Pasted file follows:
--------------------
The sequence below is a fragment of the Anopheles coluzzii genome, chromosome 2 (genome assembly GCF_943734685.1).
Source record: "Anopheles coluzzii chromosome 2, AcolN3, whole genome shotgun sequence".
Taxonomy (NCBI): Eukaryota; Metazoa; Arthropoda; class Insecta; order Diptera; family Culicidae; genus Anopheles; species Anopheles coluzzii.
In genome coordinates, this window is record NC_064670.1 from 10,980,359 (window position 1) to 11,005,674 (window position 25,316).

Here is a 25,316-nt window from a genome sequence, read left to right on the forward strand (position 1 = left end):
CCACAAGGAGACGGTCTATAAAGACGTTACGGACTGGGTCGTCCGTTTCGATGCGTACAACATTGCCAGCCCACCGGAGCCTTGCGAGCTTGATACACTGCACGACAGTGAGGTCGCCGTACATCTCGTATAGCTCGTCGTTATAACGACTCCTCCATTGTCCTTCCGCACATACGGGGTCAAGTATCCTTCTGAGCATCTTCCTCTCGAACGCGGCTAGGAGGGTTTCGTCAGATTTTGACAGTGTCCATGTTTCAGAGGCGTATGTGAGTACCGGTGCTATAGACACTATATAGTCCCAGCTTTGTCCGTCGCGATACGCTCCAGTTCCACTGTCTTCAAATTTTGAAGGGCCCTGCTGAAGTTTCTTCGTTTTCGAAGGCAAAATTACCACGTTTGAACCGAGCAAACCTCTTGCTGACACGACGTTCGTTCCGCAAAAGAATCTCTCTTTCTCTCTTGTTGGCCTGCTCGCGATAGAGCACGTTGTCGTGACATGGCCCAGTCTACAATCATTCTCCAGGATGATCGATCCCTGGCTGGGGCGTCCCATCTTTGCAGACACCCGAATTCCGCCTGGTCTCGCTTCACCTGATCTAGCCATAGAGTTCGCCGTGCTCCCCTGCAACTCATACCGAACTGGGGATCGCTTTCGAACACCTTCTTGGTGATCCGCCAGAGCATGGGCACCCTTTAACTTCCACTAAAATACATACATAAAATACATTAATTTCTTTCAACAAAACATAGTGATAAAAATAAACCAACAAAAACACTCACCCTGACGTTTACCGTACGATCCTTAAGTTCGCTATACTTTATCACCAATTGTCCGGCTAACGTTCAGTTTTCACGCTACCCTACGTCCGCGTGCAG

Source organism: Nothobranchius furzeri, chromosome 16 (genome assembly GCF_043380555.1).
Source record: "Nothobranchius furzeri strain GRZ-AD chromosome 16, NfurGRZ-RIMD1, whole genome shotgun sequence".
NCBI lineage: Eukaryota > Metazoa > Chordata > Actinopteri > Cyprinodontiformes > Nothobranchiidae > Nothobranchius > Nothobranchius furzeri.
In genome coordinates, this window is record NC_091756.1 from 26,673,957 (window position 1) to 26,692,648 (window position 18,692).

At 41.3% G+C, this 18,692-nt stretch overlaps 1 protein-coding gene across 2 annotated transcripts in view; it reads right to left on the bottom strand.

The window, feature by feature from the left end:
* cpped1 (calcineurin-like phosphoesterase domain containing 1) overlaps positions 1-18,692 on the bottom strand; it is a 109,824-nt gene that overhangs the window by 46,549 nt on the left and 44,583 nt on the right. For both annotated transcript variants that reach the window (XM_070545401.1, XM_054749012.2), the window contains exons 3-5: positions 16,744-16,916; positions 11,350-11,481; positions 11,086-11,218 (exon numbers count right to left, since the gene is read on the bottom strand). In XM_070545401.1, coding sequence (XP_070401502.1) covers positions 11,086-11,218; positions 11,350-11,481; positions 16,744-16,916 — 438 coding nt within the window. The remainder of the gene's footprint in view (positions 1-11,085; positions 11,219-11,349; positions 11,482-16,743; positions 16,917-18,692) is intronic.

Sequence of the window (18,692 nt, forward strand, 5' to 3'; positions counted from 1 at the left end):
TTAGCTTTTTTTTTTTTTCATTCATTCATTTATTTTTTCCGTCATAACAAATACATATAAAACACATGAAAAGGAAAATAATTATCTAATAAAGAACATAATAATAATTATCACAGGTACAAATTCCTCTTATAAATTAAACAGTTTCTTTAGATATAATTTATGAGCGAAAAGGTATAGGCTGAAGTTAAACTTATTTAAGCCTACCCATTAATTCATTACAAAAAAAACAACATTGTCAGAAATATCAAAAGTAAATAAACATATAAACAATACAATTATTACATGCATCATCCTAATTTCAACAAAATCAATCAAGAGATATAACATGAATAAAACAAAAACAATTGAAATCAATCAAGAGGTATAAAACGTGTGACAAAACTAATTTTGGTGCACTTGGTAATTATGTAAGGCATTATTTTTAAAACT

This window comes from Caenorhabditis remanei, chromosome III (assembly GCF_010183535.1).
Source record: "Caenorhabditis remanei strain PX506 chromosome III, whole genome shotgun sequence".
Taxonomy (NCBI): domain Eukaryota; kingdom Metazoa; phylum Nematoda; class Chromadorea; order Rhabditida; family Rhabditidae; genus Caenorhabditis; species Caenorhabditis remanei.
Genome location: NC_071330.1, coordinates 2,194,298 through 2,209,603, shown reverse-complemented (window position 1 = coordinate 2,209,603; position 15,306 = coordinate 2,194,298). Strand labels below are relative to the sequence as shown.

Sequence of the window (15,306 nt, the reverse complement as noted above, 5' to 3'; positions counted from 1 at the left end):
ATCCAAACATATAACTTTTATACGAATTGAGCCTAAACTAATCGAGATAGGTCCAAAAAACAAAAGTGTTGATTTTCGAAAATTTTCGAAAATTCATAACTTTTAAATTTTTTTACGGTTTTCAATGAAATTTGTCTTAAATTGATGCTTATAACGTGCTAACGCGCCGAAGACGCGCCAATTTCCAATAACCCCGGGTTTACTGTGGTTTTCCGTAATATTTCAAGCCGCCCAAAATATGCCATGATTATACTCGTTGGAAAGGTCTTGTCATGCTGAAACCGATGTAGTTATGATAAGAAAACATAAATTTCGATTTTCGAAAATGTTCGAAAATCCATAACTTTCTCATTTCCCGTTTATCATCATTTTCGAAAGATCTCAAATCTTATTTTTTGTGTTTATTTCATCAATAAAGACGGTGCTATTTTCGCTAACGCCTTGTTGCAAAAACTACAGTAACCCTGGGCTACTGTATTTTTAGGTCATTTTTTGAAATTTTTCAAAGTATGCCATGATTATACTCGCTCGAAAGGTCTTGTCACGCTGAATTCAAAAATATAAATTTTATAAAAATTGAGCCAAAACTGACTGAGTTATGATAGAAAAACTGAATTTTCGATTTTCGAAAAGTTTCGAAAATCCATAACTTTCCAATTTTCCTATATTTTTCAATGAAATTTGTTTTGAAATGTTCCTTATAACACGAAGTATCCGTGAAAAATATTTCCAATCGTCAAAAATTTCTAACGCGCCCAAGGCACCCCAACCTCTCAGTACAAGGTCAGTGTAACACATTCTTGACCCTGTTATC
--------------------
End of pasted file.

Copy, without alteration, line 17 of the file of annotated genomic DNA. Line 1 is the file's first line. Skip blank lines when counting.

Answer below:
Source record: "Caenorhabditis remanei strain PX506 chromosome III, whole genome shotgun sequence".